I listened to the speech of the Home Secretary and was particularly impressed with what he was bound to acknowledge—that this aliens question had not been dealt with heretofore as drastically as it should have been. If the proposals put forward by the Home Secretary are carried out, I think we shall go a considerable way towards meeting the difficulty. I am afraid the Home Secretary failed to realise the fact that the general feeling right through this country has been that the Government has helped the aliens and has given them protection against, in many cases, people of purely British birth. I am one of those who fail to believe that we are not capable of finding people in our own country to do the work that is required in Government offices, instead of employing enemy aliens. I was astounded this afternoon to hear the Home Secretary eulogising the efforts put forward by unnaturalised Germans, indicating plainly that Germany was in a position to produce better men and men capable of carrying out work in Government Departments better than our own British subjects. I say unhesitatingly that I do not believe it, and I think the sooner Government offices are combed out ruthlessly the better. It is only a week ago that I put down questions to the Admiralty, the War Office, the National Service Department, and the Postmaster-General, asking for a Return of naturalised and unnaturalised persons of enemy origin who were engaged in these various Departments. Surely that was a question which ought to be answered. When we find ourselves in our present position, owing to the inhuman manner in which the Germans have acted towards the people of this country, and particularly those on the high seas, I do not think it was an unreasonable demand to ask for such a Return. I received a reply first from one Department and then the other referring me to an answer that had been given by the Chancellor of the Exchequer a week previously, and when I looked up the answer which had been given it was in that usual negative manner which conveys no information whatever. I would like the Government to understand that when we ask these questions we are simply asking them for the purpose, if possible, of giving information to the people in this country which they are entitled to have.

It is said that it is very difficult to define a man of enemy origin. On the 13th August, 1917, the Chancellor of the Exchequer, in dealing with this matter, said, "The Law Officers of the Crown have advised the Government that it is not legal for any British subject resident in His Majesty's Dominions to engage in conference with enemy subjects without a licence of the Crown duly obtained." If the Government themselves do not know what is enemy origin, I should like to ask them, when they make these statements in the House, to whom they are referring. If you are not to have conference with enemy subjects, I fail to understand how the Government can satisfy the country in regard to the employment of these people. Where information by correspondence is wanted I do not think it should require officials of German origin serving in Govern-ernment offices to supply it. Surely it would be perfectly easy to find purely British subjects to do work of that character. Then I would like to draw attention to the apparently easy, lackadaisical manner in which people have been naturalised in this country. I quite agree that guarantees have to be given, but we have seen the value of many of these guarantees. The Government should lay down a strict rule making it incumbent upon all those who act as guarantors for the respectability of these foreign subjects, whoever they may be, to say how long they have known them, and, if necessary, to put a responsibility upon those guarantors, because I know full well how easily some people unfortunately lend their names to statements regarding other people—I do not suggest for a moment for the purpose of doing any injustice—but that sort of easy-go-along way is exceedingly bad for this country. We cannot be too careful. We have been too easy in the past, and if we are going to start a new era owing to the agitation that has arisen in all parts of the country so much the better.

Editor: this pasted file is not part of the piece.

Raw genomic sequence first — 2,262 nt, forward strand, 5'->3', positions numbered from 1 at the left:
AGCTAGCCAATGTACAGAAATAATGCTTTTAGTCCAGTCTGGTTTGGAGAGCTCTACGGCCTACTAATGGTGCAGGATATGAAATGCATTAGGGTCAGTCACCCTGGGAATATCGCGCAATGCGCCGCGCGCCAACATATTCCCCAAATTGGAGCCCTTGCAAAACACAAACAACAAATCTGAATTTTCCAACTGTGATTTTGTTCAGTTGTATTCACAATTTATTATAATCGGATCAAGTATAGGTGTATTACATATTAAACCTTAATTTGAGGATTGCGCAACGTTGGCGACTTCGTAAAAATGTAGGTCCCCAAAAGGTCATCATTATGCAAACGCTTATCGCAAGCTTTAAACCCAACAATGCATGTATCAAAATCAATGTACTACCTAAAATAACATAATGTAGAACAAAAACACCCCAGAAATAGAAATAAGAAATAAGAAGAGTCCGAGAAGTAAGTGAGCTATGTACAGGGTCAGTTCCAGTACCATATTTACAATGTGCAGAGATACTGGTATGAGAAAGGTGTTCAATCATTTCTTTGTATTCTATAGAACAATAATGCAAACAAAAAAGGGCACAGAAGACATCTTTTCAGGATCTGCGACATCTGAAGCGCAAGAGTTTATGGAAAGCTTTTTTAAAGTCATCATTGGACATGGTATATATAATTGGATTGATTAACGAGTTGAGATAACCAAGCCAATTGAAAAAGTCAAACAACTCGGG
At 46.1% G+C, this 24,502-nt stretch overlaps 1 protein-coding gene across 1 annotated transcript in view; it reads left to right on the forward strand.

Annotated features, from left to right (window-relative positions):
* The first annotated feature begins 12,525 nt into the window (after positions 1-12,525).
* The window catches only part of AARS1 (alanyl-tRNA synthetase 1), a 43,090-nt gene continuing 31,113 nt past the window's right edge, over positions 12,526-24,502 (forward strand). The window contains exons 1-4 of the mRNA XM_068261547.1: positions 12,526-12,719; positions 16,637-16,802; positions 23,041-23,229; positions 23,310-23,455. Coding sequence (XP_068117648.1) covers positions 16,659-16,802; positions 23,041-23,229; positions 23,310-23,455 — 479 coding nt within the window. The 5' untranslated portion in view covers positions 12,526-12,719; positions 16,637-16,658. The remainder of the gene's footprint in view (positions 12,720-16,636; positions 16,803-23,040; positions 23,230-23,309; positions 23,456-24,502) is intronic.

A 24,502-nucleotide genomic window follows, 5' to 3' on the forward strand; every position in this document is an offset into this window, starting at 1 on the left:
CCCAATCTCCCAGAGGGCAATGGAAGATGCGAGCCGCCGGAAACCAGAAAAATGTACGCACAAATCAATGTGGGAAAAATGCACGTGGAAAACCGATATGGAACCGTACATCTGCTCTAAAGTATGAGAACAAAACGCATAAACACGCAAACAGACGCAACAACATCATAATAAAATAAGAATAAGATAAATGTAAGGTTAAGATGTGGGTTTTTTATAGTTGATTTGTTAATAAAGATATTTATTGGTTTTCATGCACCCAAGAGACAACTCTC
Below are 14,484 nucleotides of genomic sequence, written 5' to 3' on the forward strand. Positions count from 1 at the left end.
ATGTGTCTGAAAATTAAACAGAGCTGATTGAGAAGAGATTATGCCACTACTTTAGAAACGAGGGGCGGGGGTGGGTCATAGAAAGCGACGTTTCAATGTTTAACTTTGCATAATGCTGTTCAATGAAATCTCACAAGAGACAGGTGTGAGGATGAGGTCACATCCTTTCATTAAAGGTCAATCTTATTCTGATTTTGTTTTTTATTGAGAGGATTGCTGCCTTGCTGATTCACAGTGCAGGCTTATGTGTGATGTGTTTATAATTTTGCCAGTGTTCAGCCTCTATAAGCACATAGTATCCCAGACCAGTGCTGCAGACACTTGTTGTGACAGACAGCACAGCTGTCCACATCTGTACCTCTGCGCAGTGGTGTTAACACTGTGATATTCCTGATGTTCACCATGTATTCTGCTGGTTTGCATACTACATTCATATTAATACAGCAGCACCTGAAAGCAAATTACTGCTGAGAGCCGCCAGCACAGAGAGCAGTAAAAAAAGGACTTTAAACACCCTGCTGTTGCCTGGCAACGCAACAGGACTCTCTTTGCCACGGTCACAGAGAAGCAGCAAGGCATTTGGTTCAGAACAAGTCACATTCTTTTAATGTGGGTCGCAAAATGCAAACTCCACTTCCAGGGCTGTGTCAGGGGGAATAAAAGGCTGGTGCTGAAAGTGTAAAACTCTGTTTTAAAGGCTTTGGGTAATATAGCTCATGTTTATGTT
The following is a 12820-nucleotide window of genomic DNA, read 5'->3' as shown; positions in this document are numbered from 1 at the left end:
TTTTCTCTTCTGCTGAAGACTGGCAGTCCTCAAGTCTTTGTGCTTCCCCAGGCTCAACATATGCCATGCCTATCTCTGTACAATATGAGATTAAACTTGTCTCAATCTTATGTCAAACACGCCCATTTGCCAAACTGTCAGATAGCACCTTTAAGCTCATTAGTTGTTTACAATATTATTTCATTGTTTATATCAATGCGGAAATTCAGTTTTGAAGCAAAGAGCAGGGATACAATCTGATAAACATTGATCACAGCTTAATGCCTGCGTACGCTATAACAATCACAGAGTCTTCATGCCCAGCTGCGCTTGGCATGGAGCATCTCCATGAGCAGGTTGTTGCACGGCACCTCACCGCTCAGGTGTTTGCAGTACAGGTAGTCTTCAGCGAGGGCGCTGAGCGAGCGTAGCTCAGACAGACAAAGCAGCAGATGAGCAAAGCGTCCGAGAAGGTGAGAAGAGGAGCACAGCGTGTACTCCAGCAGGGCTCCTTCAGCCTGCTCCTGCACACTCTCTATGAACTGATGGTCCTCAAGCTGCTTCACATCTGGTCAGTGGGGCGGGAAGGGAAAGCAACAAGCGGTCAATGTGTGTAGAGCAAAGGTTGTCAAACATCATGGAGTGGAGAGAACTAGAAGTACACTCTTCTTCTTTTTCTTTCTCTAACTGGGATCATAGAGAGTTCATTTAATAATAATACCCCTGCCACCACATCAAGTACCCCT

The Home Secretary said this afternoon that, as far as he was concerned, it was not owing to the public indignation he had brought forward this change, but merely in consequence of many of the atrocities which had been committed by the Germans. With all deference to the right hon. Gentleman, I cannot help thinking that it is because of the public outburst of indignation that has taken place that a move has been made in this matter at last. I hope that the Government will not, in consequence of the vast amount of work that they have, leave this matter in abeyance, because the end of the Session is approaching, and the House being closed, it will not be possible for us to bring the matter forward. I hope that they will not leave it in that dilatory way, but will start to work at once without hesitation, and act in such a manner as will satisfy the people of this country. I am not one of those panicky people who say "Intern all these people whether they are naturalised or unnaturalised." I have written in reply to many letters that I have had from my own Constituents, which probably may be used against me hereafter, and I have written it plainly, that I am not in favour of interning all naturalised Germans. Because I say we have made a contract with these people and we have got to accept the decision. We do not want to go forth that we have entered into an undertaking and that, irrespective of all considerations, we have destroyed it. What I have said is this, that in all those cases where there is any suspicion at all resting on any of these people who have been naturalised this suspicion should be looked into, and these people should be drastically dealt with. That, I hope, is the attitude that the Government will adopt.